The first symptoms of measles often appear a week after someone is infected.
A sick person often gets a high fever, cough, runny nose and red eyes.
In the following days, the virus causes a rash that can spread to a person’s face, neck, arms, legs, and feet.
Unlike many other rashes, the spots caused by measles usually don’t hurt or itch.
An infected person may also experience the development of small white spots. Young children, the immunocompromised and the elderly are most at risk.
Measles first rose to prominence in the US in the early 20th century and was declared a nationally notifiable disease by federal officials in 1912.
The virus killed about 6,000 Americans each year before scientists first developed a vaccine in 1963.
Since then, measles rates in the US have plummeted and successful vaccination campaigns have almost eliminated it as a regular threat to Americans.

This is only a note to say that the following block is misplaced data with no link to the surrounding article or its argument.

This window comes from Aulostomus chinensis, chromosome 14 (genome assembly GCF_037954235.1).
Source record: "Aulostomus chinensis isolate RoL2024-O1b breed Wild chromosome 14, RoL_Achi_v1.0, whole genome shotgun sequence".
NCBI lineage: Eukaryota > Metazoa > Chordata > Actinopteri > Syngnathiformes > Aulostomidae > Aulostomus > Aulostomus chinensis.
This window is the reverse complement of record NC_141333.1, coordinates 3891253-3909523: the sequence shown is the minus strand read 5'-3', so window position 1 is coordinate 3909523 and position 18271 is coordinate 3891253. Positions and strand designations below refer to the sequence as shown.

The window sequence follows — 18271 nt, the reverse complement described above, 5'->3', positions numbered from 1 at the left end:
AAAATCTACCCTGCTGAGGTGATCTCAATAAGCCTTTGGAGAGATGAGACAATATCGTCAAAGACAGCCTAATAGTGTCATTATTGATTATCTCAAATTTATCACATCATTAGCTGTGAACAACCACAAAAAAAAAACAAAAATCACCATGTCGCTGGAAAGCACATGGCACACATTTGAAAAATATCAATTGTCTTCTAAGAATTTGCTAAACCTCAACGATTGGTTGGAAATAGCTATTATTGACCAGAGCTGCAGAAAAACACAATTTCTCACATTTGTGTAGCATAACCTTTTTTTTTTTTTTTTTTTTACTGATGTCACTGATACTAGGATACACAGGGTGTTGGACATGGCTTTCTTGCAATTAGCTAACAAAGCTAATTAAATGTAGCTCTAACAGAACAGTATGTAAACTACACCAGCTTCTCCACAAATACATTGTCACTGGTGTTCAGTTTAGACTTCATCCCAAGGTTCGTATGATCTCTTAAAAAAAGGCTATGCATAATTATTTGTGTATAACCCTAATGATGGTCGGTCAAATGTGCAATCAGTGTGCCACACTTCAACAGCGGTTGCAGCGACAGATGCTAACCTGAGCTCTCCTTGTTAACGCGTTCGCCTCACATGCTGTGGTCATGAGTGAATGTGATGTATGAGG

In 2000, U.S. officials declared that the virus had been eradicated from the U.S. population.
However, it occasionally occurs in America. While 90 percent of the population has been vaccinated by age two, the CDC reports, the remaining unvaccinated people are vulnerable.
In 2019, the country’s largest measles outbreak in decades hit the country, with 1,274 confirmed infections in 31 states.
This outbreak may be related to COVID-19 lockdowns and other pandemic measures that have disrupted medical treatment over the past two years.
The World Health Organization warned in July that the pandemic had caused a global “slump” in vaccinations around the world.
Officials now fear that rare but dangerous viruses like measles could spark a resurgence around the world.
In the summer, the US registered its first case of polio in more than a decade, just outside New York City.
While only one case was confirmed, wastewater data shows that there were probably thousands more that went undetected.
Some have also warned that the anti-vax movement, spurred by backlash over Covid vaccines, has also left many young children vulnerable.